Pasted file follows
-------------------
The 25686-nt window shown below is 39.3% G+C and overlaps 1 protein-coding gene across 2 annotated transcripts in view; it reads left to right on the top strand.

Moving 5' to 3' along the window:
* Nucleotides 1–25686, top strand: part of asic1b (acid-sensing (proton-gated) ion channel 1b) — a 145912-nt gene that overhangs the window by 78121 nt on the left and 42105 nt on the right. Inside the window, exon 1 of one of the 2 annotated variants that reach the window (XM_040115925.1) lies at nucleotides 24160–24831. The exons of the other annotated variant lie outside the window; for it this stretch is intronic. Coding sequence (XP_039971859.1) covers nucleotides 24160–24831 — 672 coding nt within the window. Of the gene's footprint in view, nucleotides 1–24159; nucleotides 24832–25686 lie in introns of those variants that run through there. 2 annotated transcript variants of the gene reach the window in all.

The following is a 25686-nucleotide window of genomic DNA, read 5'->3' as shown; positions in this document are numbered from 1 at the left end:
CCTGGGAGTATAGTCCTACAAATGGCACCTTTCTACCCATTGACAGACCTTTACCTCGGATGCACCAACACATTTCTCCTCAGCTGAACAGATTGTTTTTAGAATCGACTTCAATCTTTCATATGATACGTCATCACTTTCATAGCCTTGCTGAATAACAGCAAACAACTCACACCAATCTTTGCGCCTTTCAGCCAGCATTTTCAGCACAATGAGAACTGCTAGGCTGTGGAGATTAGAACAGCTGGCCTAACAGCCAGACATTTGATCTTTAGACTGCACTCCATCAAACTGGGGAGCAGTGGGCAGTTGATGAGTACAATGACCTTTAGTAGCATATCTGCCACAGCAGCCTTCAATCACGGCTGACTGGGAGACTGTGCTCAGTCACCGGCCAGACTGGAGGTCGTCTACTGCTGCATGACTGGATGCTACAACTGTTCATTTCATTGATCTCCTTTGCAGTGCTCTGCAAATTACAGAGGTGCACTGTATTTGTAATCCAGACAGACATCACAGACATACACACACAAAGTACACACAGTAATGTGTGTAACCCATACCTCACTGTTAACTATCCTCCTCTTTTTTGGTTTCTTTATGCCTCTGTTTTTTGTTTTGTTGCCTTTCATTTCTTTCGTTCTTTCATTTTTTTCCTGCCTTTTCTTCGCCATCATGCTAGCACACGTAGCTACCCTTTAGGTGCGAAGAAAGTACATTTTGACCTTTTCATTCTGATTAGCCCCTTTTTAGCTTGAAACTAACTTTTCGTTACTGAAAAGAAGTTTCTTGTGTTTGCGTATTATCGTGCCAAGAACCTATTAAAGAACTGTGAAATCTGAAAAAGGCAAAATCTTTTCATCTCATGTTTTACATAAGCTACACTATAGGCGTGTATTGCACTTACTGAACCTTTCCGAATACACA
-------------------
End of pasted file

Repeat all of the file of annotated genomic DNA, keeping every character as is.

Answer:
The 25686-nt window shown below is 39.3% G+C and overlaps 1 protein-coding gene across 2 annotated transcripts in view; it reads left to right on the top strand.

Moving 5' to 3' along the window:
* Nucleotides 1–25686, top strand: part of asic1b (acid-sensing (proton-gated) ion channel 1b) — a 145912-nt gene that overhangs the window by 78121 nt on the left and 42105 nt on the right. Inside the window, exon 1 of one of the 2 annotated variants that reach the window (XM_040115925.1) lies at nucleotides 24160–24831. The exons of the other annotated variant lie outside the window; for it this stretch is intronic. Coding sequence (XP_039971859.1) covers nucleotides 24160–24831 — 672 coding nt within the window. Of the gene's footprint in view, nucleotides 1–24159; nucleotides 24832–25686 lie in introns of those variants that run through there. 2 annotated transcript variants of the gene reach the window in all.

The following is a 25686-nucleotide window of genomic DNA, read 5'->3' as shown; positions in this document are numbered from 1 at the left end:
CCTGGGAGTATAGTCCTACAAATGGCACCTTTCTACCCATTGACAGACCTTTACCTCGGATGCACCAACACATTTCTCCTCAGCTGAACAGATTGTTTTTAGAATCGACTTCAATCTTTCATATGATACGTCATCACTTTCATAGCCTTGCTGAATAACAGCAAACAACTCACACCAATCTTTGCGCCTTTCAGCCAGCATTTTCAGCACAATGAGAACTGCTAGGCTGTGGAGATTAGAACAGCTGGCCTAACAGCCAGACATTTGATCTTTAGACTGCACTCCATCAAACTGGGGAGCAGTGGGCAGTTGATGAGTACAATGACCTTTAGTAGCATATCTGCCACAGCAGCCTTCAATCACGGCTGACTGGGAGACTGTGCTCAGTCACCGGCCAGACTGGAGGTCGTCTACTGCTGCATGACTGGATGCTACAACTGTTCATTTCATTGATCTCCTTTGCAGTGCTCTGCAAATTACAGAGGTGCACTGTATTTGTAATCCAGACAGACATCACAGACATACACACACAAAGTACACACAGTAATGTGTGTAACCCATACCTCACTGTTAACTATCCTCCTCTTTTTTGGTTTCTTTATGCCTCTGTTTTTTGTTTTGTTGCCTTTCATTTCTTTCGTTCTTTCATTTTTTTCCTGCCTTTTCTTCGCCATCATGCTAGCACACGTAGCTACCCTTTAGGTGCGAAGAAAGTACATTTTGACCTTTTCATTCTGATTAGCCCCTTTTTAGCTTGAAACTAACTTTTCGTTACTGAAAAGAAGTTTCTTGTGTTTGCGTATTATCGTGCCAAGAACCTATTAAAGAACTGTGAAATCTGAAAAAGGCAAAATCTTTTCATCTCATGTTTTACATAAGCTACACTATAGGCGTGTATTGCACTTACTGAACCTTTCCGAATACACA